Several community leaders are spending the day Thursday working to find better ways to connect residents with stable and fulfilling jobs.
The Butler County commissioners invited community leaders, business owners and folks in drug recovery to an Employment Planning Summit to discuss how to better foster employment relationships.
“The issue of folks who are in recovery; or folks who were in prison and are now coming back into the community; or folks with mental health challenges…employment has long been an issue,” Commissioner Leslie Osche said in an interview.
Osche says the county has lots of agencies in place to aid folks getting back into the work force, but sometimes the connection between the individuals looking for work, and the employers, isn’t so great.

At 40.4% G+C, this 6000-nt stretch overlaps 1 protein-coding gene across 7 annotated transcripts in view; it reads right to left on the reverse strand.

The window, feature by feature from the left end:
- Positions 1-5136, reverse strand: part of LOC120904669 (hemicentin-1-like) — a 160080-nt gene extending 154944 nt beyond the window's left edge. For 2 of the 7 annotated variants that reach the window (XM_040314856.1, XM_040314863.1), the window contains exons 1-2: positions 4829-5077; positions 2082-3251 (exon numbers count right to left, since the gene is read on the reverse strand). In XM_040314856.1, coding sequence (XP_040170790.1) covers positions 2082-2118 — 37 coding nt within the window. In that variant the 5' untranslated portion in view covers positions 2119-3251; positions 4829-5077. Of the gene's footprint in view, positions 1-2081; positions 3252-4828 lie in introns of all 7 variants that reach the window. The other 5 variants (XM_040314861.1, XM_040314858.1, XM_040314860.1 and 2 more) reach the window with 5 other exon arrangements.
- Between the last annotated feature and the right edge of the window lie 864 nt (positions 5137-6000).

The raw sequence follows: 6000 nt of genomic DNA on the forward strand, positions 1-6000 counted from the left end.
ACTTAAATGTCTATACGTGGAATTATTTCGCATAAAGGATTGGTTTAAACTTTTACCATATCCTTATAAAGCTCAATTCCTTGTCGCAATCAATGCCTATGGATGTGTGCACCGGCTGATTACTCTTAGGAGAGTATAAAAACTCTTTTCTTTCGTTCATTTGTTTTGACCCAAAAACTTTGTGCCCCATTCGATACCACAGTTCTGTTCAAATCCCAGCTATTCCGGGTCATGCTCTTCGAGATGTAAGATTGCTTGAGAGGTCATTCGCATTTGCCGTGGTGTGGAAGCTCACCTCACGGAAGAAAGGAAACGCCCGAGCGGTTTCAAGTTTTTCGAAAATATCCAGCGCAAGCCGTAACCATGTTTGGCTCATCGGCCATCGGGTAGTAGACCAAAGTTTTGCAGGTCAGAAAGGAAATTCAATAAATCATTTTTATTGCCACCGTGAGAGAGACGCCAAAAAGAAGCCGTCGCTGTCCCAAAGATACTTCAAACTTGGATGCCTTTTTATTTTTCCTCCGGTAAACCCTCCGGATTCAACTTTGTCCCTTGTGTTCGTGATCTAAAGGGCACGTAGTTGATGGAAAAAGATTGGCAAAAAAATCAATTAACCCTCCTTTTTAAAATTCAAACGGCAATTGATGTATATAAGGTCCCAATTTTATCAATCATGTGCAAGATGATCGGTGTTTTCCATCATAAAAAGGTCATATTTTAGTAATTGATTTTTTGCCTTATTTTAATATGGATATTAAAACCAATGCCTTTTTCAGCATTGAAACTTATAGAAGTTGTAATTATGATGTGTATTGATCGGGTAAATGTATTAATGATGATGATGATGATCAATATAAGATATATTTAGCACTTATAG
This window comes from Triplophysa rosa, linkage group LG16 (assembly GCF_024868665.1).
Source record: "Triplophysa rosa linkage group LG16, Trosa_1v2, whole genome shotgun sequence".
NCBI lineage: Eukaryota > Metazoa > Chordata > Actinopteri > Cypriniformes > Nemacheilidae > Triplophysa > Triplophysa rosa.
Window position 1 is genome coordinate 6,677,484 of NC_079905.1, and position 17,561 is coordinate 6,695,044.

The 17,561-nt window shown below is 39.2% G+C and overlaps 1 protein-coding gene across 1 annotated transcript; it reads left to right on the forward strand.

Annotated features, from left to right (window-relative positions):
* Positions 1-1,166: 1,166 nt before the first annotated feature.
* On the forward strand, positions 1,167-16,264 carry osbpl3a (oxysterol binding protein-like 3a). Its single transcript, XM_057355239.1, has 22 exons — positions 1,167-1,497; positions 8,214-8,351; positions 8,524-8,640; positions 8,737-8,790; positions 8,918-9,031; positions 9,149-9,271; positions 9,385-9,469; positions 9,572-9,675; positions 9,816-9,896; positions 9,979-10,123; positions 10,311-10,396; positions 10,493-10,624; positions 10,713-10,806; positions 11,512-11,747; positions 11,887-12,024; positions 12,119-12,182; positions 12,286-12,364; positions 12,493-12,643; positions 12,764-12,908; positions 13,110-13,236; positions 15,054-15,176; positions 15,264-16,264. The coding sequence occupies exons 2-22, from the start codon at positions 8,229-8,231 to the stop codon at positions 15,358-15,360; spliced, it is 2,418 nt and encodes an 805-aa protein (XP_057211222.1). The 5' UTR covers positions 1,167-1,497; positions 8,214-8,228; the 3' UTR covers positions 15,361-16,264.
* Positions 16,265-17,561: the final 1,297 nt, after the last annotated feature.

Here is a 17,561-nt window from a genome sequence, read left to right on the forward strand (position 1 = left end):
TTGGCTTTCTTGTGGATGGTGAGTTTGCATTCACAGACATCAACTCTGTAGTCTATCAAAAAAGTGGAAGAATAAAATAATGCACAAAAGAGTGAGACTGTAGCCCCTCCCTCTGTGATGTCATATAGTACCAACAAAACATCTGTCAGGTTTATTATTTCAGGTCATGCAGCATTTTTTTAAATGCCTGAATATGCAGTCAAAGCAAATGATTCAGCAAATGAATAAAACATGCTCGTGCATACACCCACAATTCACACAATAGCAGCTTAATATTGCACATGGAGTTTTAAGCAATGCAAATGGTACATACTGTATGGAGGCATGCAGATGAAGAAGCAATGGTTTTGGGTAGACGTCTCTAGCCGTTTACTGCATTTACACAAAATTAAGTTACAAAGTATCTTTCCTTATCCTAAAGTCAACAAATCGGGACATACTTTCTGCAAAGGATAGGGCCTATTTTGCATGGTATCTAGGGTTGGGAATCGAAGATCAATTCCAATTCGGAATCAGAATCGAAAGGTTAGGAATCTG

“You have employers who need people, and we have folks who need employment, but that connect isn’t happening,” she said. “So what we’re hoping to accomplish is to figure out what is the piece that is missing and how do we overcome whatever those challenges are.”
The forum is taking place on Thursday at Butler County Community College.
Nationally, the U.S. Labor Department says the job market is strong and the unemployment rate remains low, at 4 percent.
Data shows that the situation is similar here in Butler County.
Commissioner Kevin Boozel commented on that when asked about Thursday’s employment summit.
“We’re at a point now where we have more jobs than people to fill them,” he said.
Commissioner Kim Geyer says the issue of employers not being able to find workers is something most western Pennsylvania counties, and places beyond, are struggling with.
“This issue is not unique to Butler County,” she said. “We have employers who have great family-sustaining jobs available, they’re just trying to find the people who have the skills, and talents, to work, and want to work.”
The U.S. Labor Department says the number of open positions outnumbered the ranks of the unemployed for only the second time in the last 20 years this past May.